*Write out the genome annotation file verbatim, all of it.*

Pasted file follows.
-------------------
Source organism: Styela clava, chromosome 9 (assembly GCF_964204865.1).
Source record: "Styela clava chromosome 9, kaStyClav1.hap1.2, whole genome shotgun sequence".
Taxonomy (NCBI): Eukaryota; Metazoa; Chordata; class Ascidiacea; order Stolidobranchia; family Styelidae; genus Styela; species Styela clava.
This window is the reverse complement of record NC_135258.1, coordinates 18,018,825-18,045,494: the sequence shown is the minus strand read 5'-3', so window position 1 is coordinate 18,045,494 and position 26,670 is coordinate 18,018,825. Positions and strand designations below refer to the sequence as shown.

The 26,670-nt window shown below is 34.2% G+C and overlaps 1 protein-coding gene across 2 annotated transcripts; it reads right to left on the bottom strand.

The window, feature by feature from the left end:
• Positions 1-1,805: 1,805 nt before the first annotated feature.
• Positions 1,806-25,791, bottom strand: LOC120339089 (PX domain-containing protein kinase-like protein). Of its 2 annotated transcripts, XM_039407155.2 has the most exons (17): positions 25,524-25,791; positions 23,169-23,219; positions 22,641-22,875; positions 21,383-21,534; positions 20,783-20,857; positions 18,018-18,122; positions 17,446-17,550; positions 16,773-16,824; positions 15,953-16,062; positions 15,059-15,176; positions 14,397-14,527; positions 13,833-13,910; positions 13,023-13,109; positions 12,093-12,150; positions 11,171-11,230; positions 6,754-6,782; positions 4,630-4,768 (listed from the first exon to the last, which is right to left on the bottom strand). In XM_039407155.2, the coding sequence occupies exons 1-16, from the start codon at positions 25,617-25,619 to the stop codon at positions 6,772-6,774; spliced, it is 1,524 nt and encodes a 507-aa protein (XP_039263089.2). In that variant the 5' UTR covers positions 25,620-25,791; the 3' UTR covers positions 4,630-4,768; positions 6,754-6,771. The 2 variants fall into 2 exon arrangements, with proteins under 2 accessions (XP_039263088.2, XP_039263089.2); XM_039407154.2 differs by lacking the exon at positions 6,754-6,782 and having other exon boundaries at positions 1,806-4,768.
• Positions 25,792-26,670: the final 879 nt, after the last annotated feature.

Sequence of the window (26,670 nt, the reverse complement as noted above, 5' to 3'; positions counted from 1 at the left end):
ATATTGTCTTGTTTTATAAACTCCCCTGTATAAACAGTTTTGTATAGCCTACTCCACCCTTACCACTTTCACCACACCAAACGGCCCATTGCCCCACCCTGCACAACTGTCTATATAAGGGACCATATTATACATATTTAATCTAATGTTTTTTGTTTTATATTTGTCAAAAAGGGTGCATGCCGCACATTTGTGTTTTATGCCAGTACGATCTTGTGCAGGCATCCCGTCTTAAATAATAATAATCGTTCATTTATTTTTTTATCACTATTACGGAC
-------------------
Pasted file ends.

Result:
Source organism: Styela clava, chromosome 9 (assembly GCF_964204865.1).
Source record: "Styela clava chromosome 9, kaStyClav1.hap1.2, whole genome shotgun sequence".
Taxonomy (NCBI): Eukaryota; Metazoa; Chordata; class Ascidiacea; order Stolidobranchia; family Styelidae; genus Styela; species Styela clava.
This window is the reverse complement of record NC_135258.1, coordinates 18,018,825-18,045,494: the sequence shown is the minus strand read 5'-3', so window position 1 is coordinate 18,045,494 and position 26,670 is coordinate 18,018,825. Positions and strand designations below refer to the sequence as shown.

The 26,670-nt window shown below is 34.2% G+C and overlaps 1 protein-coding gene across 2 annotated transcripts; it reads right to left on the bottom strand.

The window, feature by feature from the left end:
• Positions 1-1,805: 1,805 nt before the first annotated feature.
• Positions 1,806-25,791, bottom strand: LOC120339089 (PX domain-containing protein kinase-like protein). Of its 2 annotated transcripts, XM_039407155.2 has the most exons (17): positions 25,524-25,791; positions 23,169-23,219; positions 22,641-22,875; positions 21,383-21,534; positions 20,783-20,857; positions 18,018-18,122; positions 17,446-17,550; positions 16,773-16,824; positions 15,953-16,062; positions 15,059-15,176; positions 14,397-14,527; positions 13,833-13,910; positions 13,023-13,109; positions 12,093-12,150; positions 11,171-11,230; positions 6,754-6,782; positions 4,630-4,768 (listed from the first exon to the last, which is right to left on the bottom strand). In XM_039407155.2, the coding sequence occupies exons 1-16, from the start codon at positions 25,617-25,619 to the stop codon at positions 6,772-6,774; spliced, it is 1,524 nt and encodes a 507-aa protein (XP_039263089.2). In that variant the 5' UTR covers positions 25,620-25,791; the 3' UTR covers positions 4,630-4,768; positions 6,754-6,771. The 2 variants fall into 2 exon arrangements, with proteins under 2 accessions (XP_039263088.2, XP_039263089.2); XM_039407154.2 differs by lacking the exon at positions 6,754-6,782 and having other exon boundaries at positions 1,806-4,768.
• Positions 25,792-26,670: the final 879 nt, after the last annotated feature.

Sequence of the window (26,670 nt, the reverse complement as noted above, 5' to 3'; positions counted from 1 at the left end):
ATATTGTCTTGTTTTATAAACTCCCCTGTATAAACAGTTTTGTATAGCCTACTCCACCCTTACCACTTTCACCACACCAAACGGCCCATTGCCCCACCCTGCACAACTGTCTATATAAGGGACCATATTATACATATTTAATCTAATGTTTTTTGTTTTATATTTGTCAAAAAGGGTGCATGCCGCACATTTGTGTTTTATGCCAGTACGATCTTGTGCAGGCATCCCGTCTTAAATAATAATAATCGTTCATTTATTTTTTTATCACTATTACGGAC